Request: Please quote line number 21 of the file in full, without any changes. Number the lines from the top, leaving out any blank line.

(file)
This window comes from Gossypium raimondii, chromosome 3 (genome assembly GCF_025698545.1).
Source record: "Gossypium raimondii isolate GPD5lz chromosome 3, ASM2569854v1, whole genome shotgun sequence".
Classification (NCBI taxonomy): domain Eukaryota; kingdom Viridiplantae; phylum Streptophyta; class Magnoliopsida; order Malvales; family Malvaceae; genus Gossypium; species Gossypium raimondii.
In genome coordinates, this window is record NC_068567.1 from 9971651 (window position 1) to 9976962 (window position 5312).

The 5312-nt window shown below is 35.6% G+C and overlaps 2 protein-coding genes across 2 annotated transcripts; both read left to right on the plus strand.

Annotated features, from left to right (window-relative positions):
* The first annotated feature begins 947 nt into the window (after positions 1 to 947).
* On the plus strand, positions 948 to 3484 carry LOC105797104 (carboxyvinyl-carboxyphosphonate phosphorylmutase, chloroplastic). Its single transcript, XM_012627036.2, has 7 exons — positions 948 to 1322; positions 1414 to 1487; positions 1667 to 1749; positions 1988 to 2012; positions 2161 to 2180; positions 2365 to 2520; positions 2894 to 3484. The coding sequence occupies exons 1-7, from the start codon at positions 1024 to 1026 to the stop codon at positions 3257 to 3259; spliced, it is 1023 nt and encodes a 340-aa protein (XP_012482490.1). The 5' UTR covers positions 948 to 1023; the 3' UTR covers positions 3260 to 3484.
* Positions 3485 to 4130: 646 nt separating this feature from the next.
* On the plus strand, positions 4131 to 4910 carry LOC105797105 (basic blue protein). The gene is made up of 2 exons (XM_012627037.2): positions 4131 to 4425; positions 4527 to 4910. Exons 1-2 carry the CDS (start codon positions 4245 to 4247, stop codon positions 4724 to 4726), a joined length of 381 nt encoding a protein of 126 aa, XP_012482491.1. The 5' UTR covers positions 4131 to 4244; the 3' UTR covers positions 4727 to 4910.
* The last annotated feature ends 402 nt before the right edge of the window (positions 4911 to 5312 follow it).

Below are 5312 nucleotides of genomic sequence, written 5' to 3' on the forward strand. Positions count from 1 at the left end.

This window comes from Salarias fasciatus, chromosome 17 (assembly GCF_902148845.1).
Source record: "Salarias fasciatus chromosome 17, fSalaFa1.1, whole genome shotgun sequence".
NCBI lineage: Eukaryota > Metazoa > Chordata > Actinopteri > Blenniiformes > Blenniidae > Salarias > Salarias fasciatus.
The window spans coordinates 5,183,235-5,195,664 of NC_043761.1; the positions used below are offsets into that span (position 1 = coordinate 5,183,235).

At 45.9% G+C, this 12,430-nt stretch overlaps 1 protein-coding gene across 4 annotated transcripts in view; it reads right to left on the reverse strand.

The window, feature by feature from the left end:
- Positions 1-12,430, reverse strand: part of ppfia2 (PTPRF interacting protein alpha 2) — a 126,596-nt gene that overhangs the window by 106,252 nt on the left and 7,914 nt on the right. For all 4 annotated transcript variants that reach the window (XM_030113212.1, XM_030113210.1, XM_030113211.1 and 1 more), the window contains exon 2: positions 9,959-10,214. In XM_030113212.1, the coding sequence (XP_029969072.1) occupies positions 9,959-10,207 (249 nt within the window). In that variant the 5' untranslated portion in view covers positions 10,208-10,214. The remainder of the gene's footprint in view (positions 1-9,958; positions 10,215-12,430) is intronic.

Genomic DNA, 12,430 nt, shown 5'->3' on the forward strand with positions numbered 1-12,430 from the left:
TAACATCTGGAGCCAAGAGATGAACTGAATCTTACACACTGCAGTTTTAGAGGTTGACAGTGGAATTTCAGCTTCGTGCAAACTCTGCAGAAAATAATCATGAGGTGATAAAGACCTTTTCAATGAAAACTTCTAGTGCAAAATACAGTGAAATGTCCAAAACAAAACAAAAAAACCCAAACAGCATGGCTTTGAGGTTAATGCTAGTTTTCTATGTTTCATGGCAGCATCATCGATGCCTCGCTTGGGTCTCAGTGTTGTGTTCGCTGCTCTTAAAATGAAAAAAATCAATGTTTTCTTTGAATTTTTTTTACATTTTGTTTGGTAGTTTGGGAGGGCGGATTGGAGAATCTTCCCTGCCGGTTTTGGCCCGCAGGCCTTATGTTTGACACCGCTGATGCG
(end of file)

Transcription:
TAACATCTGGAGCCAAGAGATGAACTGAATCTTACACACTGCAGTTTTAGAGGTTGACAGTGGAATTTCAGCTTCGTGCAAACTCTGCAGAAAATAATCATGAGGTGATAAAGACCTTTTCAATGAAAACTTCTAGTGCAAAATACAGTGAAATGTCCAAAACAAAACAAAAAAACCCAAACAGCATGGCTTTGAGGTTAATGCTAGTTTTCTATGTTTCATGGCAGCATCATCGATGCCTCGCTTGGGTCTCAGTGTTGTGTTCGCTGCTCTTAAAATGAAAAAAATCAATGTTTTCTTTGAATTTTTTTTACATTTTGTTTGGTAGTTTGGGAGGGCGGATTGGAGAATCTTCCCTGCCGGTTTTGGCCCGCAGGCCTTATGTTTGACACCGCTGATGCG